Aggressive managers give orders, use fear and/or position to control people, and force compliance with their demands, but “my way or the highway” diminishes engagement.

Assertive managers ask rather than demand, e.g. “are you able to have this ready by Wednesday?” They’re self‑assured, considerate, non-threatening, make eye contact, and listen to others. In challenging situations, they exercise high levels of self-control and contain their internal reactions until they can respond appropriately and constructively.

The seven guiding principles of assertive communicators:

  • Respect for the boundaries of oneself and others is a human right.
  • Everyone deserves the freedom to express their thoughts, feelings, and desires.
  • Fairness and equity are not trumped by position, privilege, or power.
  • Subordinate your ego to your conscience. Focus on what is right, not who is right.
  • Interpersonal interactions are an opportunity to build bonds, show and receive respect, and demonstrate our regard for other people, as well as ourselves.
  • Everyone deserves the right to an opinion, but opinions are not necessarily right.
  • Seek accuracy with reality via self-evident, objective facts and data.

To keep this article practical, I won’t go into the psychology of the aggressive mindset. Instead, I’ll provide 10 tips to help you learn how to be assertive, based on solid advice from Better Health Channel, Victoria:

  1. Make the decision to positively assert yourself. Commit to being assertive and start practising today.
  2. Aim for open and honest communication. Remember to respect other people when you’re sharing your feelings, wants, needs, beliefs or opinions. Each of us has a right to hold our own opinion, and it goes both ways.
  3. Listen actively and empathetically. Try to understand the other person’s point of view and don’t interrupt when they’re explaining it to you. Listen with the intent to understand, not to respond.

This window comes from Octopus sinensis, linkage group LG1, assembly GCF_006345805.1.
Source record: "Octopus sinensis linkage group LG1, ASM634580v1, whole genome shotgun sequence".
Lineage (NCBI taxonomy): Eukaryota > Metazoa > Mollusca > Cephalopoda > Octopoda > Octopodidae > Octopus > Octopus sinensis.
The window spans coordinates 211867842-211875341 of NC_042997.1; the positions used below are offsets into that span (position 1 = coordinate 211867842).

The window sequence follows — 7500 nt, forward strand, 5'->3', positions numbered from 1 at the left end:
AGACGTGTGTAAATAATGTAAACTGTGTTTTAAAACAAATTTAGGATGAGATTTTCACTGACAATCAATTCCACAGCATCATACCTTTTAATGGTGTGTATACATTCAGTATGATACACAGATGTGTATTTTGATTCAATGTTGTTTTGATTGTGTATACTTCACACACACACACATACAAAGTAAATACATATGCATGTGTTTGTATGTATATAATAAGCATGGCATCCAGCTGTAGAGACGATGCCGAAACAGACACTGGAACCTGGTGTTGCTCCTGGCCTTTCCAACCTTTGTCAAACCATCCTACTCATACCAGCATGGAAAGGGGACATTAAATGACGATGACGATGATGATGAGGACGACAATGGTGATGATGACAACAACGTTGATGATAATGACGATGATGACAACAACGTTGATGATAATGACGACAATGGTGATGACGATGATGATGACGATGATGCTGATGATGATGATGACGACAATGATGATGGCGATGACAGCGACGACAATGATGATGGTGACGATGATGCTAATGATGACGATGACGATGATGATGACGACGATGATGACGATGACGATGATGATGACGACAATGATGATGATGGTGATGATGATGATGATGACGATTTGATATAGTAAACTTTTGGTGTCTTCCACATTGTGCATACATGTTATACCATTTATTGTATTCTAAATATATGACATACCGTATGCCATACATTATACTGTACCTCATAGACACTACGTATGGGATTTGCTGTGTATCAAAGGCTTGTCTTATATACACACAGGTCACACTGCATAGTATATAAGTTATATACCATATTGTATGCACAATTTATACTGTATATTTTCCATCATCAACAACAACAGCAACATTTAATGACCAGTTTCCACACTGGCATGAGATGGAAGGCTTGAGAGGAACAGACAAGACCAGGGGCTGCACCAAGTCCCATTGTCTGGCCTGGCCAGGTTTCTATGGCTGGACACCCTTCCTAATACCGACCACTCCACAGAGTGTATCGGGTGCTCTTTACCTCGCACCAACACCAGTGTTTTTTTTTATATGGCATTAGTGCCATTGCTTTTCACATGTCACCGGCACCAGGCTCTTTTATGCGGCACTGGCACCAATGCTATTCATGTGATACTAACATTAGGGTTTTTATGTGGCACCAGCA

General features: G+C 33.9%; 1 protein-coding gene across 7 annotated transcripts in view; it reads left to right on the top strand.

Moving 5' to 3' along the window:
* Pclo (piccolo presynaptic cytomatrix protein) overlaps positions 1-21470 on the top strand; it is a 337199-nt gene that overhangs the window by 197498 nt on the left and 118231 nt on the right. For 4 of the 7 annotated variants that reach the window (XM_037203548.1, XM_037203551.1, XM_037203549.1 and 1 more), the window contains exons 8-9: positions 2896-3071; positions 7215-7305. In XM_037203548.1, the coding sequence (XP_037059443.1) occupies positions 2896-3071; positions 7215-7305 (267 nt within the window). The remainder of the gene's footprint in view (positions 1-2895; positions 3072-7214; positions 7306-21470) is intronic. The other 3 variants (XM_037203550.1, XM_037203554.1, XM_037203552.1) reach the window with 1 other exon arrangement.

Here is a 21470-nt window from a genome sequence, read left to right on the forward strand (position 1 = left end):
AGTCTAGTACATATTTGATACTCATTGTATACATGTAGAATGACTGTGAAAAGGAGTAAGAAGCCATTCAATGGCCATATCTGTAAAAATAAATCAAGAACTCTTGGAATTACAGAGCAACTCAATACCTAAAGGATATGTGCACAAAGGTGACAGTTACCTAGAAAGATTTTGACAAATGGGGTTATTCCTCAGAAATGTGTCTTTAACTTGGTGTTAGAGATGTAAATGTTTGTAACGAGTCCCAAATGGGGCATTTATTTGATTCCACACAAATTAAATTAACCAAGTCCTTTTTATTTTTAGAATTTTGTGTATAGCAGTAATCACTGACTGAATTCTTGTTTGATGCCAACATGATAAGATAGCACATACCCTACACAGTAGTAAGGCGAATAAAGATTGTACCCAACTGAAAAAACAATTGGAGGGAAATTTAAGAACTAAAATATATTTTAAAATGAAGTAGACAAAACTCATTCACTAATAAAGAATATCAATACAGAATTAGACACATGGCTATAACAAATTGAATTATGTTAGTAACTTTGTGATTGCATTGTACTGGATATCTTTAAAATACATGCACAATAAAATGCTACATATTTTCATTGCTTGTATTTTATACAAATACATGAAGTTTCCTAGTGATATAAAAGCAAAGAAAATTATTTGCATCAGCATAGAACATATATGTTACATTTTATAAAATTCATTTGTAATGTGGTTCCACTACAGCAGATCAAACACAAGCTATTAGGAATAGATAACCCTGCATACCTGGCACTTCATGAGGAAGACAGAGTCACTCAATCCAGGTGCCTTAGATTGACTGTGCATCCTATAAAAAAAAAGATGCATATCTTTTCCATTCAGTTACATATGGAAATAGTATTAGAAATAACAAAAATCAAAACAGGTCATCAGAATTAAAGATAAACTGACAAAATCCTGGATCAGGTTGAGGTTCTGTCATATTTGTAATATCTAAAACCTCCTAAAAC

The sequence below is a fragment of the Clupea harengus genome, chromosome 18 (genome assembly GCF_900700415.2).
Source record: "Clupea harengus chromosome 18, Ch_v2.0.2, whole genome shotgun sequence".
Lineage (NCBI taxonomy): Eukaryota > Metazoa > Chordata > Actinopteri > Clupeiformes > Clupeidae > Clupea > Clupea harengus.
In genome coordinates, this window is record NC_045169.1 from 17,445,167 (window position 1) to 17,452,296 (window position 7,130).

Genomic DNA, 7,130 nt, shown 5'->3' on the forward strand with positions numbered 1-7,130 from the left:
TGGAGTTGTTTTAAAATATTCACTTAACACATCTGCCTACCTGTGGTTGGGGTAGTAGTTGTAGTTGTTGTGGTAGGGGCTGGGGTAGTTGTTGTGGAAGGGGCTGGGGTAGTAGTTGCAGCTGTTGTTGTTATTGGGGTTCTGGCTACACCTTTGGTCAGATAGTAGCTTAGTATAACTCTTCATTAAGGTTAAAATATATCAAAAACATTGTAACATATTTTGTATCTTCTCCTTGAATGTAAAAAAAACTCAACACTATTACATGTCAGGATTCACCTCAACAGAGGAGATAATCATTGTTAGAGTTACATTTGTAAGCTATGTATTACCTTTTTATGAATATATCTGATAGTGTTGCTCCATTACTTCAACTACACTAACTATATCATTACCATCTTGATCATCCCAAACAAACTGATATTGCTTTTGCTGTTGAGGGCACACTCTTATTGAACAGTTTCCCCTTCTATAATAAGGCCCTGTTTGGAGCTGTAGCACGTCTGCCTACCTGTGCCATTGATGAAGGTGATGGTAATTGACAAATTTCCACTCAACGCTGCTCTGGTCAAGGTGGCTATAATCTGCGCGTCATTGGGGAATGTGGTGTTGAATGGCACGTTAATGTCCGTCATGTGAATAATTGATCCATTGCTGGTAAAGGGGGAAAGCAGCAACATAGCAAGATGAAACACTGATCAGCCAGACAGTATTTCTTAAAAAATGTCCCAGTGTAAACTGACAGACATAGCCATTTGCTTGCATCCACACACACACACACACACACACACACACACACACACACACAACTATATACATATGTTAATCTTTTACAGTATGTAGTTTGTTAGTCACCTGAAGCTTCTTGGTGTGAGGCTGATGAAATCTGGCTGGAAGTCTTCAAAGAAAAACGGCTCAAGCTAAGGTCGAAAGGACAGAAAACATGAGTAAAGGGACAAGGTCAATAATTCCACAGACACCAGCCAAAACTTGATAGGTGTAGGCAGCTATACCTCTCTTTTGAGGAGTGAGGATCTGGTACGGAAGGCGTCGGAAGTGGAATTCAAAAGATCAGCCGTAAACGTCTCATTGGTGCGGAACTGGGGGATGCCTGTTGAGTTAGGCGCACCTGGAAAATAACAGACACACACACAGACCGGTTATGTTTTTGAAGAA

4. Agree that it’s okay to disagree. Remember that having a different point of view doesn’t mean you are right and the other person is wrong, or vice versa. Each of us has had a unique life experience, which has informed our point of view.
  5. Avoid guilt trips. Be honest and tell others what you want or how you feel without making accusations or making them feel guilty. It helps others meet your needs or desires when they know what they are. Withholding them doesn’t help anyone.
  6. Stay calm. Breathe normally, look the person in the eye, keep your face relaxed and speak in a normal voice.
  7. Take a problem-solving approach to conflict. See the other person as someone with a different point of view, not as your enemy. Seeing things differently doesn’t make you into enemies. Focus on solving the problem, not on your position. Aim for both of you to get on the same side of the problem, so you can combine forces to solve it. Be creative and flexible in developing options and possibilities.
  8. Practise assertiveness. Pick low-risk, low-stakes opportunities to practice being assertive. You may practice talking in an assertive way with a supportive friend. Pay attention to your body language as well as to the words you say.
  9. Use ‘I’. Stick with statements that include ‘I’ in them such as ‘I think’ or ‘I feel’. A variation is to share your thoughts by saying, “My current thinking on this is…”. This allows you to be objective about your own thinking, makes it less threatening to examine it, and makes it easier to adjust it, if needed. Avoid using aggressive language such as ‘you always’ or ‘you never’ which are often affronting.
  10. Be patient. Being assertive is a skill that needs practice. Remember that you will sometimes do better at it than at other times, and you can always learn from experience.

In summary, being assertive means being direct about what you need, want, feel or believe in a way that’s respectful of the views of others. Assertiveness is a skill that can reduce conflict, build your self-confidence and improve relationships in life, and in the workplace.

ABOUT THE AUTHOR:

Craig D’Souza is the founder and CEO of Perth based consultancy Business Velocity, which assists people to achieve success through their organisations, and organisations to achieve success through their people.

www.businessvelocity.com.au